A new way of treating paediatric burns victims is having remarkable affects and transforming the lives of young patients.
In an Australian first, Dr Sandrine Roman, a Reconstructive and Cosmetic Surgeon at Westmead Children's Hospital used the dermal substitute, MatriDerm, on the face of a three-year-old girl who was admitted with full thickness burns to 65 per cent of her body following a campfire accident.
Following surgical debridements on day one and four and temporary grafting with cadaveric skin, MatriDerm was applied followed by a split thickness skin graft in a one-stage procedure at day 12.
Five months post the MatriDerm application, Dr Roman observed improved cosmesis and skin quality when compared to traditional techniques and preserved facial expressions, a rarity for paediatric patients who present with full thickness burns to their head and neck.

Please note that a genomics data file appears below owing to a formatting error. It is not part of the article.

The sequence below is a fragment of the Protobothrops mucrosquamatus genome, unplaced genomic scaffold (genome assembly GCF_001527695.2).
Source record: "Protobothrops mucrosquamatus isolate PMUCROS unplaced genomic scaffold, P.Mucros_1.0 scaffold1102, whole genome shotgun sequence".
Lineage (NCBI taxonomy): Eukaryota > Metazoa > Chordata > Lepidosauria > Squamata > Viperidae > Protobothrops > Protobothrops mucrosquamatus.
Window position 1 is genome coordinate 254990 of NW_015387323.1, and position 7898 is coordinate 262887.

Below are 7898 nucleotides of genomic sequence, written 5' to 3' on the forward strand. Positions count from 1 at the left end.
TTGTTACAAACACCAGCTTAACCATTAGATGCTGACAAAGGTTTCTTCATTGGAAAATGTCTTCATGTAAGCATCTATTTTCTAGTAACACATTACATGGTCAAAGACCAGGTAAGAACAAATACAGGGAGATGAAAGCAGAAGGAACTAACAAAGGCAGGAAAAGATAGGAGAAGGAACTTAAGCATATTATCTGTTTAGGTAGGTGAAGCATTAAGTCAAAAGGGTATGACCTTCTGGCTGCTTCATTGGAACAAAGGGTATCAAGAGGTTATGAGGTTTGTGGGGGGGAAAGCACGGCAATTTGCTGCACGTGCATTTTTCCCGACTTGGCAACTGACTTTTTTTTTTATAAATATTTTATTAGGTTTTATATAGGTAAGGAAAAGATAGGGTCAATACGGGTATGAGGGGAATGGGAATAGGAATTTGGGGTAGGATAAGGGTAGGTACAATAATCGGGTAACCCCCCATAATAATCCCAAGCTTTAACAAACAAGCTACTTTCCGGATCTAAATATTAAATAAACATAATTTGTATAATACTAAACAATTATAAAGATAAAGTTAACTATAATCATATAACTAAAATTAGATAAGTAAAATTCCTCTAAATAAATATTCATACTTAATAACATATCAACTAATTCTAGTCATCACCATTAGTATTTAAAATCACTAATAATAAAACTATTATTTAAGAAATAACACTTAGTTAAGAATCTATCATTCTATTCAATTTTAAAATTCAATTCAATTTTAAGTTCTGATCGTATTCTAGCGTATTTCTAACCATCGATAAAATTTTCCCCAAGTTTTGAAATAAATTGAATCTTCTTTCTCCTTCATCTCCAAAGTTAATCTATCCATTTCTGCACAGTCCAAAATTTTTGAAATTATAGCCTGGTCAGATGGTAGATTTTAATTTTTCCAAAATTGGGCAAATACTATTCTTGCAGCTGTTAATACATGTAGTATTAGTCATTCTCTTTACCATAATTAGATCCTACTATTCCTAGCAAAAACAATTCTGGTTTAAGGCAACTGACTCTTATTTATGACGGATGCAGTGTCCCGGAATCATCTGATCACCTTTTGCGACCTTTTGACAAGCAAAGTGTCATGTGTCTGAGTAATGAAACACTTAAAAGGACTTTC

Dr Roman said MatriDerm has the potential to revolutionise the operative management of full-thickness facial burns of young children and adults.
"Traditional grafting techniques often result in unfavourable outcomes, especially skin colour, texture, contour and facial expressions," Dr Roman said.
"It's clear the MatriDerm application improved cosmesis and skin quality. This procedure has the potential to provide a more reliable reconstructive tool for facial burns management in the future. It appears to reduce the risk of complications and improve a patient's quality of life.
"The young patient presented with one of the worst cases of full thickness burns I have seen in a paediatric patient. The outcome would have been very different and far worse if I had used a traditional approach.
"MatriDerm is bovine derived, is incredibly pliable and full of collagen and elastin. I've been pleased with the results and believe the application has given my young patient the best opportunity to lead a full and normal life."
Dr Roman's team will be making a verbal presentation at the Royal Australasian College of Surgeon's 87th Annual Scientific Congress which is being held in Sydney between 7-11 May. The congress brings together some of the top surgical and medical minds from across New Zealand, Australia, and the rest of the world.
For more information about the Annual Scientific Congress please visit: https://asc.surgeons.org/